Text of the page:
My research has focused on cellular and molecular mechanisms in autoimmunity and intestinal fibrosis
Dr. Jacob graduated cum laude from the University of California, Berkeley where he studied philosophy and molecular biology. He then investigated immunologic mechanisms involving cytokines central to T cell, B cell and innate immune function in autoimmune diseases at the University of Southern California, prior to earning his medical degree from the Keck School of Medicine at USC. He completed specialty training in internal medicine at the Mount Sinai School of Medicine, New York and then joined UCLA as a gastroenterology fellow in 2014. He pursued additional research training at UCLA through the Specialty Training and Advanced Research (STAR) program where he received his PhD in molecular, cellular and integrative physiology. His doctoral work focused on the effects of tumor necrosis factor-like cytokine 1A and the microbiome on intestinal fibrosis in inflammatory bowel disease. He joined the Vatche and Tamar Manoukian Division of Digestive Diseases faculty at UCLA as an assistant professor-in-residence in 2018.
Bo Qiano, MD
Dr. Qiao earned his medical degree at Zhangjiakou Medical School in China, followed by an MS in biochemistry at Beijing University. He served as a research associate at USC in the Department of Orthopedic Surgery and subsequently joined the Dumont-UCLA Transplant Center. Dr. Qiao then joined the laboratory of Tomas Ganz, PhD, MD, UCLA Center for Iron Disorders, where he developed an interest in liver disease. He is now joining the laboratories of Jihane N. Benhammou, MD, PhD, and Noam Jacob, MD, PhD, to continue his work on metabolism and the gut-liver axis.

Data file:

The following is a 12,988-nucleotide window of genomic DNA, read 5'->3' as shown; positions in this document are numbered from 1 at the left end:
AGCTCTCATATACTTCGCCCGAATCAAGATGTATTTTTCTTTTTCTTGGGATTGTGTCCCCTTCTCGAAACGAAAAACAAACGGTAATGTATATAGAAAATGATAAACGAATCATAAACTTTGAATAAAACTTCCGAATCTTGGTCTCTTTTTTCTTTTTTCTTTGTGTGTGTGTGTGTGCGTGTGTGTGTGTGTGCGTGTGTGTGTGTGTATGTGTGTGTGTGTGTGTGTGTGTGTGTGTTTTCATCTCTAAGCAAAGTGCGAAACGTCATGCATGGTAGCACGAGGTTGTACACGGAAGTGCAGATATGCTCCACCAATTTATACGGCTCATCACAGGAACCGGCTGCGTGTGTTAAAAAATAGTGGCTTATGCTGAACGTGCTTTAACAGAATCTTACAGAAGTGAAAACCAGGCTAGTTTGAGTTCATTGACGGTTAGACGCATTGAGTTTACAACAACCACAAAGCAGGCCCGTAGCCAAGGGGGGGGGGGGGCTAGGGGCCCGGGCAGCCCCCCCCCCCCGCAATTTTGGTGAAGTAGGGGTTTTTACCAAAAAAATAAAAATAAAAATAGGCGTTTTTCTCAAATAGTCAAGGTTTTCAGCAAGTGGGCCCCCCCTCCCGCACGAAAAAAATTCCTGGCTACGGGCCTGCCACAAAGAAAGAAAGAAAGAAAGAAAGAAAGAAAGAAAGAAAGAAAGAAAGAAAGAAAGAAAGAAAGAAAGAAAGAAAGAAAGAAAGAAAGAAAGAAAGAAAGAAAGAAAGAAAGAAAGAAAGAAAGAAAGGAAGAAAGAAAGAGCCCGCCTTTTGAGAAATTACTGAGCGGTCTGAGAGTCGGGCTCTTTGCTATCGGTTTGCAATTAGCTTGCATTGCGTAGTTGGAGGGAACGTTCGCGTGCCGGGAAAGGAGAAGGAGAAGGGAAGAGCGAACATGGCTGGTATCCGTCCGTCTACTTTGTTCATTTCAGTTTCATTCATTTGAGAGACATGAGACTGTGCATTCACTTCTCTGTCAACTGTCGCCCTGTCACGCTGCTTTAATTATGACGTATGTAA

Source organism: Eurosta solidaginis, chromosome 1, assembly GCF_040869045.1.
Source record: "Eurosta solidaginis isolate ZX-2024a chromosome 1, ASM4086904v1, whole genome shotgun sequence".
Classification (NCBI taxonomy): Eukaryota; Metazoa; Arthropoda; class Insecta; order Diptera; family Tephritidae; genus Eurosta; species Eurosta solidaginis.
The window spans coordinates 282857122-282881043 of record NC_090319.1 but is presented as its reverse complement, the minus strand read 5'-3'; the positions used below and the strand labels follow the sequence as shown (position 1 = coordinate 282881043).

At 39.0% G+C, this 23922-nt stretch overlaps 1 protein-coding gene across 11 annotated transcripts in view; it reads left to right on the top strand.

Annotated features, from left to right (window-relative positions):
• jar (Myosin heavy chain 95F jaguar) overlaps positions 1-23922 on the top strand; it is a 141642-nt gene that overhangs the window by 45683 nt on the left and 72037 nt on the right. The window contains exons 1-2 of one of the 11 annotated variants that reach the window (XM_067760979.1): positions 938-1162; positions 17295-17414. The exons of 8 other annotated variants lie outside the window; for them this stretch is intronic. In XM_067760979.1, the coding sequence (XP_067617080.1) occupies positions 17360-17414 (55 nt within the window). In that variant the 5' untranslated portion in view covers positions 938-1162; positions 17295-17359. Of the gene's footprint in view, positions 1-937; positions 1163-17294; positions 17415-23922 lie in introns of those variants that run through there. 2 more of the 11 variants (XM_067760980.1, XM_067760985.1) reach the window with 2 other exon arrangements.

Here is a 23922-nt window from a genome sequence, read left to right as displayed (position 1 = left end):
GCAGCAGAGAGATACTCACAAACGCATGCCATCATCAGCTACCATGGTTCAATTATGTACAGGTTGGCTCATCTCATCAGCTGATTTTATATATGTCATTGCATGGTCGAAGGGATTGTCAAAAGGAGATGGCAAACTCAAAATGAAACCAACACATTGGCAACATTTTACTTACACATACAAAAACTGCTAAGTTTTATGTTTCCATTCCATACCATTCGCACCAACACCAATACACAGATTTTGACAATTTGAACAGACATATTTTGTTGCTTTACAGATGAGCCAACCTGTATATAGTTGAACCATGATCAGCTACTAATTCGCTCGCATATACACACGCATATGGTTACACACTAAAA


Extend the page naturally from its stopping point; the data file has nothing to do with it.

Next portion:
Farzaneh will be working as a research associate with Dr. Jacob, investigating cellular and molecular pathways involved in the gut microbiome's impact on intestinal fibrosis in Crohn's disease. She will examine the effects of specific bacterial species and microbial metabolites on fibroblast function in models of IBD. She will also evaluate how pro-fibrotic/inflammatory cytokines and the gut microbiome may work in concert to promote intestinal fibrosis.
Farzaneh has a master’s degree in medical microbiology, and holds a U.S. Patent for a medical biosensor kit. Her bachelor's degree is in cellular- molecular biology and microbiology. Before joining the department, Farzaneh worked with UCLA MIMG (Microbiology, Immunology and Molecular Genetics) department labs.